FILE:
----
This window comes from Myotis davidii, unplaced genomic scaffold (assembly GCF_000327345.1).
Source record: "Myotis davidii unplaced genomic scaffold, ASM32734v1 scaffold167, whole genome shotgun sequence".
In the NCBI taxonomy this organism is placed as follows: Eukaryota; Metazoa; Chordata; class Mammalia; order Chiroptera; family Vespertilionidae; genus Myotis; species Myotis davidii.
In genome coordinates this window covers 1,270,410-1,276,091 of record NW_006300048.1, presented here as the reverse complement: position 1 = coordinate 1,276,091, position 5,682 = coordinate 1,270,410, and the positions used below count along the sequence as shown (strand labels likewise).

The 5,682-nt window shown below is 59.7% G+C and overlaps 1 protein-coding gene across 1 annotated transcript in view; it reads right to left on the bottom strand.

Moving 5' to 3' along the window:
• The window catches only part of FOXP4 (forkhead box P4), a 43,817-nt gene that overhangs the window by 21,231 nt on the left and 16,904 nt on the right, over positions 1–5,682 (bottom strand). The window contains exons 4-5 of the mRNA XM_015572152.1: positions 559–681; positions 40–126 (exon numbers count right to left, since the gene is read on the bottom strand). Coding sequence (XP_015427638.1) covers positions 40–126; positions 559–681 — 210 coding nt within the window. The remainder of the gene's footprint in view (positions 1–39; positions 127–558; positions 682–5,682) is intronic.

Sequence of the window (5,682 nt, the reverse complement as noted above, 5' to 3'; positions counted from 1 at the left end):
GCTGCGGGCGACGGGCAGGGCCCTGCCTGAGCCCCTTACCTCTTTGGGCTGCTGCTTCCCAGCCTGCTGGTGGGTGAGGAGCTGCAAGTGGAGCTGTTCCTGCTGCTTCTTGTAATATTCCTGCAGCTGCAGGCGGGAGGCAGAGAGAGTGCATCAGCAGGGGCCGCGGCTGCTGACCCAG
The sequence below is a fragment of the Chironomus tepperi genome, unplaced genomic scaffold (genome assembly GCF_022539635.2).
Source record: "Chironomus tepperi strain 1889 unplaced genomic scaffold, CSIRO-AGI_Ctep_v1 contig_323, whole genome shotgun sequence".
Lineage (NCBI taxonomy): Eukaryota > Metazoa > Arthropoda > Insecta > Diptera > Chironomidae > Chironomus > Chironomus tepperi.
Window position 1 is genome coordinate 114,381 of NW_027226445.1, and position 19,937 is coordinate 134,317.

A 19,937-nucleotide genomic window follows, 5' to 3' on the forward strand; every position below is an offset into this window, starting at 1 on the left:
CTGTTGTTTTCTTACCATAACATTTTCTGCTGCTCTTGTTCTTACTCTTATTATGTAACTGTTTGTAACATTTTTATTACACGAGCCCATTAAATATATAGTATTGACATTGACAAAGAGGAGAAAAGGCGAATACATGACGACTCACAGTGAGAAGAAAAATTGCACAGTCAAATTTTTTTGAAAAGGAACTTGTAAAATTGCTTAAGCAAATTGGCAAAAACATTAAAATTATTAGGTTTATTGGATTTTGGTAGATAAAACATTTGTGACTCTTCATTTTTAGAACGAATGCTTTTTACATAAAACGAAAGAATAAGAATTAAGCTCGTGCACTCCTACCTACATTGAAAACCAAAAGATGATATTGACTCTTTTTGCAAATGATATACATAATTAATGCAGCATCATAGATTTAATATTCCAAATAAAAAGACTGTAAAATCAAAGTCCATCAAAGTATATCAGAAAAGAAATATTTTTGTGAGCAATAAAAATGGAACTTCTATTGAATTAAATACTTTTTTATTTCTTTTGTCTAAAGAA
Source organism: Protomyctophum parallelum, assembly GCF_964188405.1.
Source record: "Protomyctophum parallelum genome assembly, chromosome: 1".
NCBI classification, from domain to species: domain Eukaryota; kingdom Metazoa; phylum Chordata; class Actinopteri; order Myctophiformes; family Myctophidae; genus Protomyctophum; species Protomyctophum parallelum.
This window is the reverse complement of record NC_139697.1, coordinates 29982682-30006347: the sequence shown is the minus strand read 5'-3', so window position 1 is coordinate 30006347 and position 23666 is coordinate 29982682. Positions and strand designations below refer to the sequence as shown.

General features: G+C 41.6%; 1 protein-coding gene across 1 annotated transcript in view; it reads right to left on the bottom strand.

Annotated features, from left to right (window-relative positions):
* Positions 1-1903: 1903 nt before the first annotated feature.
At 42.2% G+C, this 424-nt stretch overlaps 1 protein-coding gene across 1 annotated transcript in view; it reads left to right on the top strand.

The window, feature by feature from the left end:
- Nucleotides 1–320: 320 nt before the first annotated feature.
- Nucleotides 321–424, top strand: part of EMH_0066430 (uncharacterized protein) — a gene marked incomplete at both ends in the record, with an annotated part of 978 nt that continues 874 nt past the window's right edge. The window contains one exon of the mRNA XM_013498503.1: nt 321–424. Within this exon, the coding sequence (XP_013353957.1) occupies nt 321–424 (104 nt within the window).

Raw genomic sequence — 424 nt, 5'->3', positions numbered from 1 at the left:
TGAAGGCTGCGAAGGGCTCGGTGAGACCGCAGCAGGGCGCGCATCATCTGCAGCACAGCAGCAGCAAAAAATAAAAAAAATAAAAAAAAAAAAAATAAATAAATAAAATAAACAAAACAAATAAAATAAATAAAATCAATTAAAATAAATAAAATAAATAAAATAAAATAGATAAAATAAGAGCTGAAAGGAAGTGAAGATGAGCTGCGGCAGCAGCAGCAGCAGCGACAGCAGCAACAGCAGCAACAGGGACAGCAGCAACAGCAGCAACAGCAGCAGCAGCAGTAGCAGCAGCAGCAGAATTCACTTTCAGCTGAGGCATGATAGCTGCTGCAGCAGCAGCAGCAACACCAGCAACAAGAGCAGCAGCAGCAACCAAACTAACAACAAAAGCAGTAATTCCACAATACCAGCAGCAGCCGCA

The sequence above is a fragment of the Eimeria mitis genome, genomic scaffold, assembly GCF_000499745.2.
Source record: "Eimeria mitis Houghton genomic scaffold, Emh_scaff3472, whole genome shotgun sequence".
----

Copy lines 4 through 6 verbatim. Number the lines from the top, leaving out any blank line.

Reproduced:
In genome coordinates this window covers 1,270,410-1,276,091 of record NW_006300048.1, presented here as the reverse complement: position 1 = coordinate 1,276,091, position 5,682 = coordinate 1,270,410, and the positions used below count along the sequence as shown (strand labels likewise).

The 5,682-nt window shown below is 59.7% G+C and overlaps 1 protein-coding gene across 1 annotated transcript in view; it reads right to left on the bottom strand.

Moving 5' to 3' along the window: